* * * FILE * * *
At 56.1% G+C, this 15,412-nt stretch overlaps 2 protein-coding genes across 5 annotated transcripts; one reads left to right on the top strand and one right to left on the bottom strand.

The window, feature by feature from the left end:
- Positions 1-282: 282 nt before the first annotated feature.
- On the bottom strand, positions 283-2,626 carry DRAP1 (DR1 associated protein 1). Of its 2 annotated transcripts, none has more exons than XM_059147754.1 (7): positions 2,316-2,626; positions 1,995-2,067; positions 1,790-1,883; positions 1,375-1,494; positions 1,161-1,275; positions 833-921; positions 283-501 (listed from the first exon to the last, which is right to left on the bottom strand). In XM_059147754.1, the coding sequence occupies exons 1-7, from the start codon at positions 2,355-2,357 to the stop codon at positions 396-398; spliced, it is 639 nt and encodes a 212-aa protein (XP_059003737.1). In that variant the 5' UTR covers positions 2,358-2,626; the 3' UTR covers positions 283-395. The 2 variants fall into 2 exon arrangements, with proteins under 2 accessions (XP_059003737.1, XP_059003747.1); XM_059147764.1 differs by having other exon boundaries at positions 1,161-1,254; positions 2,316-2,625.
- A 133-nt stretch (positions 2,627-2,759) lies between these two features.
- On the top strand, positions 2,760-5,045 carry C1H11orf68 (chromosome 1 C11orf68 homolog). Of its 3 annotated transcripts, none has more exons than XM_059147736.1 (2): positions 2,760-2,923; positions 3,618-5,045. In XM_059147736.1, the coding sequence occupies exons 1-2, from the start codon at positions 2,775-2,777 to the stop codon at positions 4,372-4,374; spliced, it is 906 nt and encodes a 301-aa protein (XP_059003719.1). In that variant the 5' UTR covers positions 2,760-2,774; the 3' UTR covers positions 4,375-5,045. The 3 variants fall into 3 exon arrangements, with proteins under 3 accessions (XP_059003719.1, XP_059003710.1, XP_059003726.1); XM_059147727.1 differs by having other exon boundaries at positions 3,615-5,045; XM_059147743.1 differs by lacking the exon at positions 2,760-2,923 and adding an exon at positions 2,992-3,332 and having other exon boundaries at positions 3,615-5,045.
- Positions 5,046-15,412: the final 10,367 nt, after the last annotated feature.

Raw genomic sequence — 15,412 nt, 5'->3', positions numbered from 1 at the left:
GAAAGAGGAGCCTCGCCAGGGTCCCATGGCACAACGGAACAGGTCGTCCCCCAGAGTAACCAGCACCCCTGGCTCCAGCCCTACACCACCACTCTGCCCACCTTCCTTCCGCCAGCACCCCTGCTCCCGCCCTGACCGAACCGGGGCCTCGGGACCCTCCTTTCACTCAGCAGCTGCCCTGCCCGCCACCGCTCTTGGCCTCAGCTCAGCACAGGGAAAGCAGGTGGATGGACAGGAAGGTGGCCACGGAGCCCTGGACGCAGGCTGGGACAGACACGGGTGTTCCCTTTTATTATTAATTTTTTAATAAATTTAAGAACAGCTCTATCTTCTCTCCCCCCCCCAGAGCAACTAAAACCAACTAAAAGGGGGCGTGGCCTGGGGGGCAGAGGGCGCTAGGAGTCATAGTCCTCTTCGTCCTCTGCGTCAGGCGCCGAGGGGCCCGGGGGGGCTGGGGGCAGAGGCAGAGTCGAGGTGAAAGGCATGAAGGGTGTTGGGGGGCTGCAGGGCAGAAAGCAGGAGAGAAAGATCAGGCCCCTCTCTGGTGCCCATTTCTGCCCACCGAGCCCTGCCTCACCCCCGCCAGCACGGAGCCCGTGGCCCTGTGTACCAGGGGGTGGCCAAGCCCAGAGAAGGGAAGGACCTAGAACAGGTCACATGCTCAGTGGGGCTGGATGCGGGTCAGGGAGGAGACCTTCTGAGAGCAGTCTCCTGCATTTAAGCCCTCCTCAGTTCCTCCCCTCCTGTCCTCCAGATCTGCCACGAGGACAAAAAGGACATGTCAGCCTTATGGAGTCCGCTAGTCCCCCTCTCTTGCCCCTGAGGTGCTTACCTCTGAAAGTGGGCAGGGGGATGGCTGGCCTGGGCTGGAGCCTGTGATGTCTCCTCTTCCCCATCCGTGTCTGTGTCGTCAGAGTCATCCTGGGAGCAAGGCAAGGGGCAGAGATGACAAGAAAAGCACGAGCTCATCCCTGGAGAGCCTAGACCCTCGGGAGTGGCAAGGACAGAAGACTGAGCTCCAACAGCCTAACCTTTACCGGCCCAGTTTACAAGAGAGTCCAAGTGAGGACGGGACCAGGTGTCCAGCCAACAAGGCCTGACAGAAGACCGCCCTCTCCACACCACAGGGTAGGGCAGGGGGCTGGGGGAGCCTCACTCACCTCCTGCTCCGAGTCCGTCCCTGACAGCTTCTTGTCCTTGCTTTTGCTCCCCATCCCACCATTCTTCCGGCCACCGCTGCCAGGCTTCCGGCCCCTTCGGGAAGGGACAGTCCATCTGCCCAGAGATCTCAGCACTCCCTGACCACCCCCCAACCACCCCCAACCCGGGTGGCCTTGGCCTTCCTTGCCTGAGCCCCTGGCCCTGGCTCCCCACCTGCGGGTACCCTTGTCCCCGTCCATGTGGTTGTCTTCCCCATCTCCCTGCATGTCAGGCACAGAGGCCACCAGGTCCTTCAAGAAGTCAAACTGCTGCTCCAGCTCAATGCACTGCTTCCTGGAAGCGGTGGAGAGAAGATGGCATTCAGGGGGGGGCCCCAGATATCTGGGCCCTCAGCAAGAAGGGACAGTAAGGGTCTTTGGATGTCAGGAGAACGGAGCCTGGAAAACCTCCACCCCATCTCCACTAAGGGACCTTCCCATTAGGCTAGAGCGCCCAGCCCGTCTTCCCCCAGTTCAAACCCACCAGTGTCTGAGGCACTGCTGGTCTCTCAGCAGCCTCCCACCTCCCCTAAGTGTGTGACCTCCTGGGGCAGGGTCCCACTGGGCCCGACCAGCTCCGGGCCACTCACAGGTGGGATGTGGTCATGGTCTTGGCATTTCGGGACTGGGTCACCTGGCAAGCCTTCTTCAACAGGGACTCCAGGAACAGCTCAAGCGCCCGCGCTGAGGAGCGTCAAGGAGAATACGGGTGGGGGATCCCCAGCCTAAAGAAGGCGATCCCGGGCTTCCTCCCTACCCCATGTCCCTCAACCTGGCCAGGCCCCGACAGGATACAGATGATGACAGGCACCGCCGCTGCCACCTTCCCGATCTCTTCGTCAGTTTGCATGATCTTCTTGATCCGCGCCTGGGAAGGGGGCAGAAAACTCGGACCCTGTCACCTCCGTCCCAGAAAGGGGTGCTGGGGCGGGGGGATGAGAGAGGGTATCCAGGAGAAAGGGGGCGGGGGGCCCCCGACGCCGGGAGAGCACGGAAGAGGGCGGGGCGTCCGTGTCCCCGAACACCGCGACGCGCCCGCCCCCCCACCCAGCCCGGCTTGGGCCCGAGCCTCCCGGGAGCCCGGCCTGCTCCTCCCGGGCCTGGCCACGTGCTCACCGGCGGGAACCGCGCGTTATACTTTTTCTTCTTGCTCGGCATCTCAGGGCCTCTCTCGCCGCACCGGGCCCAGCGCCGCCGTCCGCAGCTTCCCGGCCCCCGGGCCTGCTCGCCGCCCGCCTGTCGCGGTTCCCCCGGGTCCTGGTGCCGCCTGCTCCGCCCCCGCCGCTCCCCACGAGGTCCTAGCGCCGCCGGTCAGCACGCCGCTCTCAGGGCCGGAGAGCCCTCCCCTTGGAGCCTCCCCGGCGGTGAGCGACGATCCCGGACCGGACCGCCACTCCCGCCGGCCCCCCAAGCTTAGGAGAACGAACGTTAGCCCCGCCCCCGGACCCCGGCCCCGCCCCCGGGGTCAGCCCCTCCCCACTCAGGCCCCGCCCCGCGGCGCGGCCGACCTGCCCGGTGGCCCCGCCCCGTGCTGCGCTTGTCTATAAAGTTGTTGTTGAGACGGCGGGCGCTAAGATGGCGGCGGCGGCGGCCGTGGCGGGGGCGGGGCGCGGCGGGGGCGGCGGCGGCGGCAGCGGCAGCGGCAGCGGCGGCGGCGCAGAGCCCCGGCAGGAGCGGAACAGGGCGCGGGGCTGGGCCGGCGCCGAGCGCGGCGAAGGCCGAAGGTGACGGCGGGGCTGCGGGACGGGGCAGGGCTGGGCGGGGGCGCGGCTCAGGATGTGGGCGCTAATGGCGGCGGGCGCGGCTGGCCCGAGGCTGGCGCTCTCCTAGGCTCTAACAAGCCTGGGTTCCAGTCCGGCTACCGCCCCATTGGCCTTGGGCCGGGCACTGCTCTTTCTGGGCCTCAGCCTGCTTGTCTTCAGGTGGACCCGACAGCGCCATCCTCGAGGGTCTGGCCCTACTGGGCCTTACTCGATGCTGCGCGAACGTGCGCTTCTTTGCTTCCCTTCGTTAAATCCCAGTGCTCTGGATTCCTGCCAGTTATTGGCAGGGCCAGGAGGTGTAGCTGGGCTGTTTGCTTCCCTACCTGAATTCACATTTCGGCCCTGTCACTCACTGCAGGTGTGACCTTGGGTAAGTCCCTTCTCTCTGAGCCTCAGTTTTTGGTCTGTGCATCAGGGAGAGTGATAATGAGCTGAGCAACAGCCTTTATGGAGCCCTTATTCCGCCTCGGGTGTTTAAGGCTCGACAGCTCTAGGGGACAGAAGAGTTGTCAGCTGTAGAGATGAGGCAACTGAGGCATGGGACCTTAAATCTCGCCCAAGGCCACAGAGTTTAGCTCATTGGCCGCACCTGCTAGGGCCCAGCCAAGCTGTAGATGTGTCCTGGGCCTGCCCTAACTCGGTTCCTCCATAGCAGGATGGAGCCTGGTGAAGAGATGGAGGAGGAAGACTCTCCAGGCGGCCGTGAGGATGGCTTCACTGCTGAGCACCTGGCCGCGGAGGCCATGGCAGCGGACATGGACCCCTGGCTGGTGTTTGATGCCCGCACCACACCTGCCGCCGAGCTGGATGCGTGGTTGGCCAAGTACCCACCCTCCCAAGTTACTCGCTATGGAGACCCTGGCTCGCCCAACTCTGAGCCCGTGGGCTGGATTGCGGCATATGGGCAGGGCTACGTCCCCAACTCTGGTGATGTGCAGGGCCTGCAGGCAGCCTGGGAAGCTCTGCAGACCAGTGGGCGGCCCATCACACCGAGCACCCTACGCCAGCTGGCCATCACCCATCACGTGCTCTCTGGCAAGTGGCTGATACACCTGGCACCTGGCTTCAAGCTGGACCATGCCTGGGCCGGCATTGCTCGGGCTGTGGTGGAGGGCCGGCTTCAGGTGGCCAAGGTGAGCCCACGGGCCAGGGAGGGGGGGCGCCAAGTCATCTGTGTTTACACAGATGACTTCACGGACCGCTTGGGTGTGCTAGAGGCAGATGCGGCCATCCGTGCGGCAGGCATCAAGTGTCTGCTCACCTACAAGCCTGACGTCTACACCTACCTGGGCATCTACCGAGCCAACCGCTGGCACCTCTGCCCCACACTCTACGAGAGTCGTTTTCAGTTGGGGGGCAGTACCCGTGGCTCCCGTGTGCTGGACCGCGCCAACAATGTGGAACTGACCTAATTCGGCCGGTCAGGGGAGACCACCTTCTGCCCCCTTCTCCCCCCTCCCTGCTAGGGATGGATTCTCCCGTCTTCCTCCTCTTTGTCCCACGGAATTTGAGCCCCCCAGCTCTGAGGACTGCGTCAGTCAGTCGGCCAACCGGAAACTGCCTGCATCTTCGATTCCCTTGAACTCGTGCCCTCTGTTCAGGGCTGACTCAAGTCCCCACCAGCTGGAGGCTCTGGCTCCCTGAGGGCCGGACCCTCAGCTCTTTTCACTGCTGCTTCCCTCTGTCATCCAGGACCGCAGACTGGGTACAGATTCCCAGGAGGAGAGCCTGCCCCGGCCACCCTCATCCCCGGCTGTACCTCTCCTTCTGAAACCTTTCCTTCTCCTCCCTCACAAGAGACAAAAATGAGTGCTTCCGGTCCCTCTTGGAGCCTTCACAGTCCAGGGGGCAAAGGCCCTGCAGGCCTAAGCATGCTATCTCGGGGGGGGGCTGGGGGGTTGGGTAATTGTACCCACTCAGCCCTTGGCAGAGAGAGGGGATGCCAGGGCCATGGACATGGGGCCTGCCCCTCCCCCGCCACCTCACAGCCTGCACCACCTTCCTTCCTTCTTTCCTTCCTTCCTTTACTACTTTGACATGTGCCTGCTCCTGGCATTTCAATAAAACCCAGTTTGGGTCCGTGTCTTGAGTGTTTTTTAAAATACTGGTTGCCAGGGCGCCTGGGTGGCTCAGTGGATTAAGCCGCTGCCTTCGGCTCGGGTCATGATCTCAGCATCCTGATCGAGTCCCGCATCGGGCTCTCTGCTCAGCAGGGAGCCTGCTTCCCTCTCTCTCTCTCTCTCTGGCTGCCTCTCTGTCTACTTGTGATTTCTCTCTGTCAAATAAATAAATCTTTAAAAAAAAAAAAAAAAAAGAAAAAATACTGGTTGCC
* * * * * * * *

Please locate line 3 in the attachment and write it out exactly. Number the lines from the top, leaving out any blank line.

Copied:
- Positions 1-282: 282 nt before the first annotated feature.